Lack of social support risk factor for depression in pregnancy, University of Michigan study finds
Some women are a greater risk of experiencing depression while they're pregnant than others, largely because of life stressors, a recent University of Michigan study found.
Factors that largely contributed to a woman’s risk of depression while pregnant included how much social support she received, whether her pregnancy was intended and her mental health history, the study found.Â
Risk factors for depression in pregnant women also included maternal anxiety, domestic violence, relationship factors and dependence on public insurance.
The study was meant to look specifically at women’s mental health status while pregnant, rather than the more widely studied post-partum depression, because it can have severe health implications. An estimated 12.7 percent of pregnant women experience depression.
“Depression has been associated with adverse outcomes for both mom and baby, including pre-term delievery, pre-eclampsia, sleep disturbances for both mom and baby, and maternal-infanct attachment effects, in addition to its impact on the mother’s daily quality of life,” said Christie Lancaster, lead author and U-M clinical lecturer in the Obstetrics and Gynecology department.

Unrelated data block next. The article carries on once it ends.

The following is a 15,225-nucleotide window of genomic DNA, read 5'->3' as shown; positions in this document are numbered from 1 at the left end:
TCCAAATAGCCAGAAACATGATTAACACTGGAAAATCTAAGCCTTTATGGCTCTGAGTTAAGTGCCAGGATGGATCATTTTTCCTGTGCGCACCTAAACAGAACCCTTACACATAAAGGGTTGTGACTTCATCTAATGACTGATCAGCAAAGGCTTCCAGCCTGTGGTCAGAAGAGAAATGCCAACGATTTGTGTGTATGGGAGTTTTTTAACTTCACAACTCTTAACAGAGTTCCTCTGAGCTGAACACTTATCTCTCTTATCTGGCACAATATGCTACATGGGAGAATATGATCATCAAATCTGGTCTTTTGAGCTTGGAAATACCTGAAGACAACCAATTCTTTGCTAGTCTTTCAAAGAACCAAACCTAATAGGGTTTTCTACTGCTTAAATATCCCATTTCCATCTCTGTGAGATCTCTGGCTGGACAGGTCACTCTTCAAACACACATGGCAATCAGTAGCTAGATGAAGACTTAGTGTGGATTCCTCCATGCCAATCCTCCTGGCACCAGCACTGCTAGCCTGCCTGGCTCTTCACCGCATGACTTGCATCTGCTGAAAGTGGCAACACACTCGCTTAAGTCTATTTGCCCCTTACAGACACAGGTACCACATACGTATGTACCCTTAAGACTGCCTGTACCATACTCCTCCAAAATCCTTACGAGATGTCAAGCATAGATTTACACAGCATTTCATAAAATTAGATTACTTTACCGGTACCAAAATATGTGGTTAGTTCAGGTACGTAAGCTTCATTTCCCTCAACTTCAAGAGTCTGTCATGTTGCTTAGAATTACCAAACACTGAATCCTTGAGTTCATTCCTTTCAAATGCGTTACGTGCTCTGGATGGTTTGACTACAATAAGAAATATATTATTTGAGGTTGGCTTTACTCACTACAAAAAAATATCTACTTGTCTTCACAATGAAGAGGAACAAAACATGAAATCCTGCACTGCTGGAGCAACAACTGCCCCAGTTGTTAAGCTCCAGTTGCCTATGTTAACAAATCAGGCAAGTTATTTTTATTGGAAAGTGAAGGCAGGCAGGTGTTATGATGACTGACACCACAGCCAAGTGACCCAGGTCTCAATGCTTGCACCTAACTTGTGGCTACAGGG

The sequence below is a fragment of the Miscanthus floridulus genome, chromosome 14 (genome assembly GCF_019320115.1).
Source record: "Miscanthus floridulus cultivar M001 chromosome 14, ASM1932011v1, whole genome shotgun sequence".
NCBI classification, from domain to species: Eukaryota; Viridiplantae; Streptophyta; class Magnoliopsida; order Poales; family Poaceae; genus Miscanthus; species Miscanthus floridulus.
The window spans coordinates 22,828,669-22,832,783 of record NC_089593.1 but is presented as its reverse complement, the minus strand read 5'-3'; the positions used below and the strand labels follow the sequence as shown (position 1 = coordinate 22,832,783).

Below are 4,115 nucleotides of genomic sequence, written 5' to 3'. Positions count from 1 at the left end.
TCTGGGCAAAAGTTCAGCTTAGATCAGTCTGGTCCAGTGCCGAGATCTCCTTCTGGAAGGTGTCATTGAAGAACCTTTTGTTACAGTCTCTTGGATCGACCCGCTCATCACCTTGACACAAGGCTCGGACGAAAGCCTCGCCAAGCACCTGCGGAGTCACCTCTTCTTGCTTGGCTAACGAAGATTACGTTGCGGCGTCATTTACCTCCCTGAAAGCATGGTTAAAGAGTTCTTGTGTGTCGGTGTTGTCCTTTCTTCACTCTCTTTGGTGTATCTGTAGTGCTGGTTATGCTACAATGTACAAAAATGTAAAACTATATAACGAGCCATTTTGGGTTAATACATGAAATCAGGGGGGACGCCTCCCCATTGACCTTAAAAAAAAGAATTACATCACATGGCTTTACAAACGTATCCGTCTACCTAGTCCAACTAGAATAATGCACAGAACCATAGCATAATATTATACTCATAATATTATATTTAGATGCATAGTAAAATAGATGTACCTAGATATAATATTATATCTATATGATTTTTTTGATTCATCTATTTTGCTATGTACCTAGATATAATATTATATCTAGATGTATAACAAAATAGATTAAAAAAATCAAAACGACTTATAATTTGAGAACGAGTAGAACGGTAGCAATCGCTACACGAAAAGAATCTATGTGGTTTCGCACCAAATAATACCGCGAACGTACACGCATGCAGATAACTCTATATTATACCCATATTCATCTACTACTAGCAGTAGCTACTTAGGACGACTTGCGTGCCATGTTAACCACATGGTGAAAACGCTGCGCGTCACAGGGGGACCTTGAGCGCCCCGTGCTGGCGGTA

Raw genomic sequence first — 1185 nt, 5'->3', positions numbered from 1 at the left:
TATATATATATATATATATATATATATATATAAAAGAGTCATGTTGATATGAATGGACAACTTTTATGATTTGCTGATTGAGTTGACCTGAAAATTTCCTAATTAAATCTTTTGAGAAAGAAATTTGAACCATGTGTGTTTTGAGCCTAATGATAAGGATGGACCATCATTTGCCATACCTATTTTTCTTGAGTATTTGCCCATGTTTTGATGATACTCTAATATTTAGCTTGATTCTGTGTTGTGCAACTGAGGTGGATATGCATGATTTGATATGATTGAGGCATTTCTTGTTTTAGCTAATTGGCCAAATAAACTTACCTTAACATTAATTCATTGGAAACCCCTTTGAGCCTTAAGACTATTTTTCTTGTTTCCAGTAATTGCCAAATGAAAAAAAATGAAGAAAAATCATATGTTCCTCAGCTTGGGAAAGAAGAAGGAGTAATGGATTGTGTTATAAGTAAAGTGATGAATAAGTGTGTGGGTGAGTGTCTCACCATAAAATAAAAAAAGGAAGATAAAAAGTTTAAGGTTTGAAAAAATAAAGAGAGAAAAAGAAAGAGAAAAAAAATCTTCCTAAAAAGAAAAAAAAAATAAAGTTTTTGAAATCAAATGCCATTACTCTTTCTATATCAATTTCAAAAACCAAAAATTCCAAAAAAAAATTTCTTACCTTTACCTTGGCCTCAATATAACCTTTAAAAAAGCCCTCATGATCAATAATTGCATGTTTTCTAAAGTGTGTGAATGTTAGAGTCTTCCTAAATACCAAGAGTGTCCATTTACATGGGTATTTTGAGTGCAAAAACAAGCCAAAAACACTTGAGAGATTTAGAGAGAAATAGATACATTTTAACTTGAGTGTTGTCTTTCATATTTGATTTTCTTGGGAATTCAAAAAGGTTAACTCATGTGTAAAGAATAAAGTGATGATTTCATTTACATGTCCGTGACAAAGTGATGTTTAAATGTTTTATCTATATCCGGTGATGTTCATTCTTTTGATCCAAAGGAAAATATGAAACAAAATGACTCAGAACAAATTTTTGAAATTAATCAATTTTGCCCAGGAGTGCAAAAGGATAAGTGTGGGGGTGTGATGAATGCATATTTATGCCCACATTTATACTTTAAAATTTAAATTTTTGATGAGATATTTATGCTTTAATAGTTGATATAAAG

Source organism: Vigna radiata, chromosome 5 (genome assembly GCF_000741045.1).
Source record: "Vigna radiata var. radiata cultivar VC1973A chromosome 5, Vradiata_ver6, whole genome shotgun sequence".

Authors in the study concluded it's important for clinicians to be aware of the risk factors for depression for effective screening of pregnant women. The study was published in the January issue of the American Journal of Obstetrics and Gynecology.
Colds are costly, says quoted U-M research
At least 1 billion people suffer colds in the United States every year, and there's really no surefire way to get rid of them, a Shreveport Times article said today.
That's a big deal since at least 22 million school days are lost every year in the U.S., according to U-M research quoted in the piece dispelling the myths of surefire cures for the common cold.
In all, that likely adds up to $40 billion a year in lost productivity, according to U-M research.